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Massage is effective treatment for low back pain, study finds

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People suffering with chronic low back pain can gain a real benefit from massage therapy, according to a study published online in the journal Pain Medicine.

Low back pain often improves on its own, but around one-third of patients report persistent back pain, and 15% develop chronic low back pain with significant physical limitations, according to Indiana University-Purdue University Indianapolis, which was involved in the research.

In the study, patients with chronic low back pain were referred by a physician to a massage therapist. The massage therapist designed and provided a series of 10 massages in a clinical treatment environment, mimicking the experience of people who choose to seek massage therapy in the real world.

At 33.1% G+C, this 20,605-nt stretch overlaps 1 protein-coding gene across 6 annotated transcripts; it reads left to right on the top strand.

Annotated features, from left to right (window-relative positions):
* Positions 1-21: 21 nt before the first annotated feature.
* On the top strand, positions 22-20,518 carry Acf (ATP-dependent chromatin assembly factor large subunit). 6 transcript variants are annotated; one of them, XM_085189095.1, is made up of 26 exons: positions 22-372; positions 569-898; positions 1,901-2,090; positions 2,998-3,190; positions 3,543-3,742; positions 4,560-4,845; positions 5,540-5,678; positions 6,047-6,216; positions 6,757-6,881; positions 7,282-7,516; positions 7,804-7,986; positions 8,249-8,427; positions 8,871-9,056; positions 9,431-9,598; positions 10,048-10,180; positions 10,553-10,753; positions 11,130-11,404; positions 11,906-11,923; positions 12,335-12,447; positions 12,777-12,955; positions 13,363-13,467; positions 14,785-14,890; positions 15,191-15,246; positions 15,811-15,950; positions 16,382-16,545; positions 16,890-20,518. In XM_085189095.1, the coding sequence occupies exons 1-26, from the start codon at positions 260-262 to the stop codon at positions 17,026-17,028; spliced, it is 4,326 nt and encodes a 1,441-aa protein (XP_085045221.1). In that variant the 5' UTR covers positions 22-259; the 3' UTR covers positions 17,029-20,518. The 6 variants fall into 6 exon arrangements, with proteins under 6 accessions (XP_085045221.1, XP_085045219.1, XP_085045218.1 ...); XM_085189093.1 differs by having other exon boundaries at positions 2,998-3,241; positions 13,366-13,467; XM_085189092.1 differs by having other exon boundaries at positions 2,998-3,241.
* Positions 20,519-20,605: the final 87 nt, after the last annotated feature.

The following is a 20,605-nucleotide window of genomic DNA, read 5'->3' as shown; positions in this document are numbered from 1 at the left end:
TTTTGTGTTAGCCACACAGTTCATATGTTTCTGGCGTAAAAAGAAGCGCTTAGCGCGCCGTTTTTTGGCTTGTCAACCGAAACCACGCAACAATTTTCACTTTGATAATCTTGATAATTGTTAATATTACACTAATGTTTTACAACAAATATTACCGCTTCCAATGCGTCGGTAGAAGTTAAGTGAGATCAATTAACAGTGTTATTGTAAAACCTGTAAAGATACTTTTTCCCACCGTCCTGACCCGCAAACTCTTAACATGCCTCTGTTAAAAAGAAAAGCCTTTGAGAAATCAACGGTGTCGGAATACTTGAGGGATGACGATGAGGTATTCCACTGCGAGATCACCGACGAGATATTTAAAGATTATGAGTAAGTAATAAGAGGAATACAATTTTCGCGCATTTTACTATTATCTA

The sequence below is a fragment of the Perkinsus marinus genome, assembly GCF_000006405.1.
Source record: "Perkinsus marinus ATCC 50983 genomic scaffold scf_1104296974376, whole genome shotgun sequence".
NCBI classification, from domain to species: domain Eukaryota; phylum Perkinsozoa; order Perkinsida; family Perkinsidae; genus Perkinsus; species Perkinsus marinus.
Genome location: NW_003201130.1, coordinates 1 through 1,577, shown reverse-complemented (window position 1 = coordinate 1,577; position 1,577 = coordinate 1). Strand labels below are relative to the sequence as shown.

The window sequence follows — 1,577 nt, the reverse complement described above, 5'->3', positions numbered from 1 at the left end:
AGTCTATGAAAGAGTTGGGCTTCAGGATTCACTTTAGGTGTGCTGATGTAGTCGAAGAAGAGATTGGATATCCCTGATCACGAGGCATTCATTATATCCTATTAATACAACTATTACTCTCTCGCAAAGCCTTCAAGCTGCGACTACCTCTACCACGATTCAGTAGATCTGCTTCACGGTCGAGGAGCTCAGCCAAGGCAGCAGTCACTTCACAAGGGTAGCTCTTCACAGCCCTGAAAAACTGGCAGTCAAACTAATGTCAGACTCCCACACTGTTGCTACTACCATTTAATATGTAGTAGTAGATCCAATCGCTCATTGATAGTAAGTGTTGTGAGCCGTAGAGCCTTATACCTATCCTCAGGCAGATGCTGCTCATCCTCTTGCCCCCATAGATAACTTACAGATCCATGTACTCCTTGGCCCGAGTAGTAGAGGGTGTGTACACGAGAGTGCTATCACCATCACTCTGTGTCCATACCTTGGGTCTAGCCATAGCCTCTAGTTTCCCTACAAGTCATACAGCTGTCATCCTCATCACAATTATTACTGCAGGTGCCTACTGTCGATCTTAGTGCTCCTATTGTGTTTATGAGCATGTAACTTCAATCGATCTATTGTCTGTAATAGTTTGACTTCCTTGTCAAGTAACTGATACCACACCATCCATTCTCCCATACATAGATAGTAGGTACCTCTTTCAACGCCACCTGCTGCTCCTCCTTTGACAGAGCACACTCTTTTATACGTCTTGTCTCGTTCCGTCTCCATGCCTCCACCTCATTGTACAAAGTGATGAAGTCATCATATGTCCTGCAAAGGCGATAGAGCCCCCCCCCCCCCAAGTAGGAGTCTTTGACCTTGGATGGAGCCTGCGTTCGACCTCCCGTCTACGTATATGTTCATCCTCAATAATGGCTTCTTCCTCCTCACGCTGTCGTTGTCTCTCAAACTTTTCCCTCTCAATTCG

The findings revealed that:

• Adults in the baby-boom and older generations tended to be much more likely to experience clinically meaningful changes.

• Obese patients experienced significant improvements, but those improvements were not retained over time.

• Patients who were taking opioids experienced improvements in their pain from disability in some cases but were two times less likely to experience clinically meaningful change compared to those who were not taking opioids.

Niki Munk, an assistant professor of health sciences and one of the co-first authors of the study, said that the study results are promising, but further research is necessary. For example, additional investigation is needed to replicate the results of the initial study and to conduct a cost-benefit analysis of massage therapy.

“Massage is an out-of-pocket cost,” Munk explained. “Generally, people wonder if it is worth it. Will it pay to provide massage to people for an extended period of time? Will it help avoid back surgeries, for example, that may or may not have great outcomes? These are the types of analyses that we hope will result from this study.”